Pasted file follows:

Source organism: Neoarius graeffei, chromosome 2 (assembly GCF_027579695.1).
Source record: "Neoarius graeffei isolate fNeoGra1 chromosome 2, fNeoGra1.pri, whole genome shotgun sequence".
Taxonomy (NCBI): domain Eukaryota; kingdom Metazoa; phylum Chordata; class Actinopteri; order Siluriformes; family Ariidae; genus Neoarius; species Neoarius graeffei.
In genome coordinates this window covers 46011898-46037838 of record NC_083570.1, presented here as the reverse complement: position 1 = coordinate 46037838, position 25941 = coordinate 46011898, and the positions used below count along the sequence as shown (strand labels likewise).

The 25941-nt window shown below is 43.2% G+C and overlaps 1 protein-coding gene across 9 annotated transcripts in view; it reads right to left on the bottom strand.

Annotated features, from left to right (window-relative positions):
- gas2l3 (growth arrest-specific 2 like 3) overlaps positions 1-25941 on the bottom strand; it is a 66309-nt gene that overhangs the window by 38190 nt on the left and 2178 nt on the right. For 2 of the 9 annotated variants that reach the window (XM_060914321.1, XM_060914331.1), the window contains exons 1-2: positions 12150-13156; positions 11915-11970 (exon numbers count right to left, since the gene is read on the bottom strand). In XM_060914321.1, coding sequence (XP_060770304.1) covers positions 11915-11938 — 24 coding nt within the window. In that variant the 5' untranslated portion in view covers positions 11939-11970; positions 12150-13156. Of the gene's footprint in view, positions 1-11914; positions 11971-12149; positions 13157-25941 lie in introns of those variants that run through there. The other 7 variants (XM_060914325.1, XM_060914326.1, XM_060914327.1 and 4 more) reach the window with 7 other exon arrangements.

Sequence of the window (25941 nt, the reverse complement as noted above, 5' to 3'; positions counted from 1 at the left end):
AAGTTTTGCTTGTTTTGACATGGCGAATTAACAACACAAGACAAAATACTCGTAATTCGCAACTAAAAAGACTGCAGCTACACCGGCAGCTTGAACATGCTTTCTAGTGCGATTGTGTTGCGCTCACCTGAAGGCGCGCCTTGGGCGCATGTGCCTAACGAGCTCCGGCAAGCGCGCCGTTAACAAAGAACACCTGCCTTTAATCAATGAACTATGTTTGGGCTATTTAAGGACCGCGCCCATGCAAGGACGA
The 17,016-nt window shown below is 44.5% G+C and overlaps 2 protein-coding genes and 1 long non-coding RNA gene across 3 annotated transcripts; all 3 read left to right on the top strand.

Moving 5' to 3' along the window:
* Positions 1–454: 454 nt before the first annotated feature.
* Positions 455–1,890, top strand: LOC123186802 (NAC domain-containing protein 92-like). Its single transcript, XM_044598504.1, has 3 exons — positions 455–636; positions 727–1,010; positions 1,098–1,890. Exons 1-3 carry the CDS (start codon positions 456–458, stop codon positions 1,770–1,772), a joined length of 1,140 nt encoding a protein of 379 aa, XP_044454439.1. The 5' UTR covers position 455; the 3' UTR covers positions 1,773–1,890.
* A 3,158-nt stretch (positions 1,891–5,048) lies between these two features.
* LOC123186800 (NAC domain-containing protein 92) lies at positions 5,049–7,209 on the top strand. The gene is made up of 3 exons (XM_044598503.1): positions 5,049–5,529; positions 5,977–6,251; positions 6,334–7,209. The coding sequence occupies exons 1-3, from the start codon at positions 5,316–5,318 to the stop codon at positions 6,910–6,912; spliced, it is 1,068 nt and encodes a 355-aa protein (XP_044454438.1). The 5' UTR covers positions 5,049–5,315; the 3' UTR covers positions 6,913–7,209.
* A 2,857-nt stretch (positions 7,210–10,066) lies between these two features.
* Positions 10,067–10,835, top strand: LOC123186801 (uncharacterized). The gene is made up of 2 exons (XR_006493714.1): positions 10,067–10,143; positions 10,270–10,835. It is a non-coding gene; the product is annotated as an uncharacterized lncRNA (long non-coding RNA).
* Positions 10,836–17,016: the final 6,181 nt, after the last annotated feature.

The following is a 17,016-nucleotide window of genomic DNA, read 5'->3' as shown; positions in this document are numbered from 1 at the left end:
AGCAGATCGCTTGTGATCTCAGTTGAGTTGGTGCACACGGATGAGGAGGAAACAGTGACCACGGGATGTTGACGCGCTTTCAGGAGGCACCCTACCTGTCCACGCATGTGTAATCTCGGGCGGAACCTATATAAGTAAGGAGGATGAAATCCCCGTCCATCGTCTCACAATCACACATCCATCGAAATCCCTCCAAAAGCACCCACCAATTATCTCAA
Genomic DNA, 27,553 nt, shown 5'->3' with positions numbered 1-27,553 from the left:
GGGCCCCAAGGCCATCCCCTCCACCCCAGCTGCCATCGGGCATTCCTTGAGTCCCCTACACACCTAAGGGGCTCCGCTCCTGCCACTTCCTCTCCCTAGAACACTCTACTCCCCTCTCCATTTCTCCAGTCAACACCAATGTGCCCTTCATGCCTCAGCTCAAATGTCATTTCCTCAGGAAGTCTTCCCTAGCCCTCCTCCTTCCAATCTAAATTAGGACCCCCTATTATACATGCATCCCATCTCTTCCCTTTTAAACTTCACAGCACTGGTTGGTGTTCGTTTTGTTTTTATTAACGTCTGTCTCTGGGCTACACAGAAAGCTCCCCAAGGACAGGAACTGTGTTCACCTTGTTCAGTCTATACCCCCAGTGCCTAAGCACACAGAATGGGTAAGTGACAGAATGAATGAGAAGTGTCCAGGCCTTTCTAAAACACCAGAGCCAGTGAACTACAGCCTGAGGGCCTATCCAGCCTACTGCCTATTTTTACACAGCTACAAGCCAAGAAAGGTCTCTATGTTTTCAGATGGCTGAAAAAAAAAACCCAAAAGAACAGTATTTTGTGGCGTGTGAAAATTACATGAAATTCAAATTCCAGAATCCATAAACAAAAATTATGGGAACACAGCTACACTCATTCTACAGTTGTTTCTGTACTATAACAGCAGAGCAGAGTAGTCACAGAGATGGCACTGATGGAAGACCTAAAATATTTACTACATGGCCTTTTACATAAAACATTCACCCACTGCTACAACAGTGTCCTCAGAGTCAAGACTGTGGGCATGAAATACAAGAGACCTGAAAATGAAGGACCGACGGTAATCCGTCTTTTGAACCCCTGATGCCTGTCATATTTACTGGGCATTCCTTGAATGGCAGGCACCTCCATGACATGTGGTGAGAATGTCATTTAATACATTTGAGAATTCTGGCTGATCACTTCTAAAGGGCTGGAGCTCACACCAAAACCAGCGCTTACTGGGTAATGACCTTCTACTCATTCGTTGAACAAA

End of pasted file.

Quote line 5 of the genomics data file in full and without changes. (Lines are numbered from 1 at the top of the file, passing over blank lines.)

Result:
The 25941-nt window shown below is 43.2% G+C and overlaps 1 protein-coding gene across 9 annotated transcripts in view; it reads right to left on the bottom strand.